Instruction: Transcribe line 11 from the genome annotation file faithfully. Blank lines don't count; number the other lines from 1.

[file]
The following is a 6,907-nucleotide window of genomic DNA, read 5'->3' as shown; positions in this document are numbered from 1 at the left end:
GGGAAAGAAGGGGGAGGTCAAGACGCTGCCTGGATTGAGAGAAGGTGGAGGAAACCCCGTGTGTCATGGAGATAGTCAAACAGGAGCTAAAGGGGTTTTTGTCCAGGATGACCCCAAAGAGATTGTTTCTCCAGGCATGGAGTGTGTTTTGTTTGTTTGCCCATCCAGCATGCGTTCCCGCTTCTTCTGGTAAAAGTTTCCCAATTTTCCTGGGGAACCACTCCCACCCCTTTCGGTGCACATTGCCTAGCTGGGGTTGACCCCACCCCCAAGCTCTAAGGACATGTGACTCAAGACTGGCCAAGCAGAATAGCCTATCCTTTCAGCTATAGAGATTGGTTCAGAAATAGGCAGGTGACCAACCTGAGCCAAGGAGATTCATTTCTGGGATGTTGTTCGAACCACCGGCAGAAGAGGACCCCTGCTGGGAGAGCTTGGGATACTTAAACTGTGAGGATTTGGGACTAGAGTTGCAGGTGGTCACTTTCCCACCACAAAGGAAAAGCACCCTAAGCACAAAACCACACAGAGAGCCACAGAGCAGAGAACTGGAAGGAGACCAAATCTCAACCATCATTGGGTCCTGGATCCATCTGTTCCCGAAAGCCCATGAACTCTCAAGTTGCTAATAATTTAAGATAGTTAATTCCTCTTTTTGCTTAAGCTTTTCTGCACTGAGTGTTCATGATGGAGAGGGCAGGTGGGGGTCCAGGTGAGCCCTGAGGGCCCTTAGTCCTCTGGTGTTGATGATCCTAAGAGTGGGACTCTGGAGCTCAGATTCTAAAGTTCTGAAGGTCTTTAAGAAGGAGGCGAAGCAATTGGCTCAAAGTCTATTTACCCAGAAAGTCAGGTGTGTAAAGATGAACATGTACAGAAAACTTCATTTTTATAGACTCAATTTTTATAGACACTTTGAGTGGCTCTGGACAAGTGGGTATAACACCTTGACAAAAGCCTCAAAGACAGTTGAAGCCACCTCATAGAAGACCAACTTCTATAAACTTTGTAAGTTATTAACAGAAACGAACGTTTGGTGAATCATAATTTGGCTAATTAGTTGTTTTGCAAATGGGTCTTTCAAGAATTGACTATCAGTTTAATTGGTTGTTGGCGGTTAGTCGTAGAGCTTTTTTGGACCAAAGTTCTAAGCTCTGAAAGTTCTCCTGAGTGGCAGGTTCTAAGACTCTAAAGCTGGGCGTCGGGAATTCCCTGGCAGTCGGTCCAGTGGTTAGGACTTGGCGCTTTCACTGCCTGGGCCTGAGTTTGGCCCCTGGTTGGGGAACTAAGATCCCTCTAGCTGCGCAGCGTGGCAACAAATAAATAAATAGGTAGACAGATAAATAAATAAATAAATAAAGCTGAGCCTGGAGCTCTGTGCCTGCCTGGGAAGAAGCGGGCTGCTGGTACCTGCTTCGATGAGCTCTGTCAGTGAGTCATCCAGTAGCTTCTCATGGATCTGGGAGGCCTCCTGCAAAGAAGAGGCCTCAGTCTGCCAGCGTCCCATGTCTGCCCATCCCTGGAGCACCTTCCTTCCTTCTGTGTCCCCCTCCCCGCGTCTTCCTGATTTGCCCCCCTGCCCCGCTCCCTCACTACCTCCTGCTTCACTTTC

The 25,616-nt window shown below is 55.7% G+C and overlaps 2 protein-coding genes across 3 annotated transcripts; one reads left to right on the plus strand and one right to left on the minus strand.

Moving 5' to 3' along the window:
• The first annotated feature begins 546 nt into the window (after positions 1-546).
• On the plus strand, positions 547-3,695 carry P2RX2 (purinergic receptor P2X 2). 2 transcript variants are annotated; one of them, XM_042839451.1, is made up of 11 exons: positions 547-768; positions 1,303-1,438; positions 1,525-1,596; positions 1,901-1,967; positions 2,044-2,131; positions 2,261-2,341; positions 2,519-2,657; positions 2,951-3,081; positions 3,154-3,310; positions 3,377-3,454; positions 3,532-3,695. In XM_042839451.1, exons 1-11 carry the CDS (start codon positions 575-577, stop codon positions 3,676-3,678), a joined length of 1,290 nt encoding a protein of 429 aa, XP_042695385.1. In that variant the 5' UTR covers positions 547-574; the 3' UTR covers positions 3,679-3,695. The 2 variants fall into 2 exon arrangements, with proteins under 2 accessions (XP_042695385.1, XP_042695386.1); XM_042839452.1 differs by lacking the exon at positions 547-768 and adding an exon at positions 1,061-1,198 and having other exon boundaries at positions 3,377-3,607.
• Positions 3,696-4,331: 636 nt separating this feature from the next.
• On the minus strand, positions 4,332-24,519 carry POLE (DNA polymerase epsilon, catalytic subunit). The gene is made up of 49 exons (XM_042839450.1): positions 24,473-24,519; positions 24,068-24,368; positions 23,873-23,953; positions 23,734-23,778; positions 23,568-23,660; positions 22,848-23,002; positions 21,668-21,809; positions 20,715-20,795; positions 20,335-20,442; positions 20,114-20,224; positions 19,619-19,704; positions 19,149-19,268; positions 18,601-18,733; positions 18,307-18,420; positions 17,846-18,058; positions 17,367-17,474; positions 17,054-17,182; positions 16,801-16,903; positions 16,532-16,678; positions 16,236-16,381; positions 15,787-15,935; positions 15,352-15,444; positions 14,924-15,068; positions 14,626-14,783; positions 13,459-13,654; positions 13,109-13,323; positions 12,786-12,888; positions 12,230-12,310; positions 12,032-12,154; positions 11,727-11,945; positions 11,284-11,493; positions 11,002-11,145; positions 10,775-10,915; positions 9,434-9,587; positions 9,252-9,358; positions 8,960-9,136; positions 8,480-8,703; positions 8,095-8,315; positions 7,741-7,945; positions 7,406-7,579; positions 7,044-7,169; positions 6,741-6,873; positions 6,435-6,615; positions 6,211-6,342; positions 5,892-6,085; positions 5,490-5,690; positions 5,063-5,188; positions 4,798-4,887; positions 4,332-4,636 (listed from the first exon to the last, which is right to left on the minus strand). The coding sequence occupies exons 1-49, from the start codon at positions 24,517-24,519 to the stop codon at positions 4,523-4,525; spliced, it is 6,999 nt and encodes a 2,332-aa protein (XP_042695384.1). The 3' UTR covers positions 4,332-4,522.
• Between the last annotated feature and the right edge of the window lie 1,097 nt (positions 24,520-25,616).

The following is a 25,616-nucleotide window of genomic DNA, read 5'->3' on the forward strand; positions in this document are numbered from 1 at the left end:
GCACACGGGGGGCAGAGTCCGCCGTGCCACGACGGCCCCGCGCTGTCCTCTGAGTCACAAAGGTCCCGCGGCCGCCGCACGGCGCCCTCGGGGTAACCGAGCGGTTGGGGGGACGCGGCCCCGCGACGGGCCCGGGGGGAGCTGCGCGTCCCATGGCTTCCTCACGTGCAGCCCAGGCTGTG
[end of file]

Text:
GCACACGGGGGGCAGAGTCCGCCGTGCCACGACGGCCCCGCGCTGTCCTCTGAGTCACAAAGGTCCCGCGGCCGCCGCACGGCGCCCTCGGGGTAACCGAGCGGTTGGGGGGACGCGGCCCCGCGACGGGCCCGGGGGGAGCTGCGCGTCCCATGGCTTCCTCACGTGCAGCCCAGGCTGTG